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Redskins have invested in running backs, but the investments haven't paid off

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USA TODAY Sports

Redskins have invested in running backs, but the investments haven't paid off

The Redskins brass believes they need to upgrade the running back position. Jay Gruden and Doug Williams said so this offseason. 

That’s all well and good, but it’s time to dispel some myths regarding the run game. A popular misconception exists that the Redskins need to invest in the running back position to run the ball better. It's not correct. Washington has invested plenty at the position, it just hasn't worked.

Plenty of teams run the ball well without investing top draft picks in a running back. 

Kareem Hunt led the NFL in rushing last season as a rookie in Kansas City. Surely he was a Top 10 pick to make that kind of impact?

Nope. Hunt went in the 3rd round.

Nine players rushed for more than 1,000 yards last season. Of that group, less than half were first round draft picks. Two of the nine players went in the second round (Steelers' RB LeVeon Bell and Bills' RB LeSean McCoy), Hunt went in the 3rd, Chicago's Jordan Howard was a 5th-round pick and Denver's C.J. Anderson wasn't even drafted.

In 2016, four of the top five rushers in the league weren't first round picks. Yardage leader Ezekiel Elliott of the Cowboys was a first-rounder. After that it was Howard, 3rd-round pick DeMarco Murray (Titans), 5th-round pick Jay Ajayi (Dolphins) and Bell. David Johnson of the Cardinals compiled more than 2,000 yards from scrimmage that season, and he was a 3rd-round pick too.  

The point is running back talent lasts deep in the draft, and Redskins fans need to be aware of that. 

The ‘Skins' problem hasn’t been a lack of investment at running back either.

In the last three drafts, the team has taken a running back each year. Samaje Perine in 2017, Keith Marshall in 2016 and Matt Jones in 2015. 

While Marshall was a late-round flyer, Jones was a third-rounder and Perine selected in the fourth. The team has invested in running backs, but those investments haven’t paid off.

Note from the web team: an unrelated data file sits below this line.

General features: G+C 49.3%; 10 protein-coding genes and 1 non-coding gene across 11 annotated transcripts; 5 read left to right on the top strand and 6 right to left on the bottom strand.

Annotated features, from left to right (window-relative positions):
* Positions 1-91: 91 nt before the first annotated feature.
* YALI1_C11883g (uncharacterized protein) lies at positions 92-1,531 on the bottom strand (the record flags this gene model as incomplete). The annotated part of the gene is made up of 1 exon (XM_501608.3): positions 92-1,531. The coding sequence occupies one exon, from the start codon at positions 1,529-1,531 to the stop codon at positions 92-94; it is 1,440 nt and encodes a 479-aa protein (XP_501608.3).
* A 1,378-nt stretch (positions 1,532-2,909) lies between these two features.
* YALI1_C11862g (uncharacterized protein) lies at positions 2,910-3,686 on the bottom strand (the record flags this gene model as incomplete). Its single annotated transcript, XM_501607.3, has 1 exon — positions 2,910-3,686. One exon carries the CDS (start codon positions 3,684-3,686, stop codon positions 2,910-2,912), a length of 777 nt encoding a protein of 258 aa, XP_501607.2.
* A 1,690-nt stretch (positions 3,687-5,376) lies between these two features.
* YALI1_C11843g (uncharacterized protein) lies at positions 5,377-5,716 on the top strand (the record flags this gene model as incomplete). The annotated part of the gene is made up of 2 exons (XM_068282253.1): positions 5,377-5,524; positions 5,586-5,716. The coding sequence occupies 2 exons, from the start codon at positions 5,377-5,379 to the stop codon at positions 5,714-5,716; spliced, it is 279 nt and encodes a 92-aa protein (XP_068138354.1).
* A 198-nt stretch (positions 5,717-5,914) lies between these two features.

It’s premature to dismiss Perine. He led the team in rushing last season, and showed improvement in spots. Could he make a jump in his second year? Sure. Also don't forget Robert Kelley, an undrafted running back that emerged in 2016 only to lose most of the 2017 season to injury. There's also Chris Thompson, an elite talent, though he's not a traditional running back.

The pick that really hurt the Redskins was Matt Jones. Drafted in the third round, higher than many expected for the former Florida Gator, he showed glimpses of playmaking ability as a rookie in 2015. 

Jones' emergence expedited the exit of Alfred Morris, the last consistent runner on a Redskins roster. But Jones' career went backwards in his second season with Washington. Fumbling and lack of willingness to play special teams forced Jones to the bench, and he was cut in 2017. He signed on with the Colts, but got five carries in five games, and was inactive much of the year. 

Morris, meanwhile, had a solid 2017 season playing for the Cowboys. When Cowboys star RB Elliott served his six-game suspension, Morris stepped in well. He averaged nearly 5 yards-per-carry for the season and torched the Redskins for 127 yards and a touchdown in a late November blowout. 

The point here isn't that the Redskins cannot or should not invest in a running back in next week's NFL Draft. 

It is important to point out that the team has, however, made investments in the last three drafts. And though Washington's attempt at finding a good running back in the third or fourth round hasn't paid off, that's not because it can't. Plenty of good running backs get drafted in the later rounds of the draft. 

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Redskins 2018 position outlook: Outside linebackers

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Redskins 2018 position outlook: Outside linebackers

Redskins Training camp opens next week, and we have a break here, giving us time to put the depth chart under the microscope.

Between now and the start of camp, we will look at every position, compare the group to the rest of the NFL, see if the position has been upgraded or downgraded from last year, and take out the crystal ball to see what might unfold.

OUTSIDE LINEBACKERS

Additions: Pernell McPhee (free agent)
Departures: Junior Galette (free agent)

Starters: Ryan Kerrigan, Preston Smith
Other roster locks: Ryan Anderson, McPhee
On the bubble: Pete Robertson

How the outside linebackers compare

To the rest of the NFL: By any measure, the Redskins had a top-10 pass rush last year. They were tied for seventh with 42 sacks and they got a sack on 7.3 percent of pass attempts, also seventh in the league. Looking forward to this year, Pro Football Focus has them ranked as the sixth-best pass rushing team for 2018. Ryan Kerrigan is showing no signs of slowing down as he approaches age 30 and Preston Smith is about to hit his prime. After the departure of Galette, the depth is questionable, and we’ll deal with that next. Even without Galette, it’s still one of the best units in the NFL.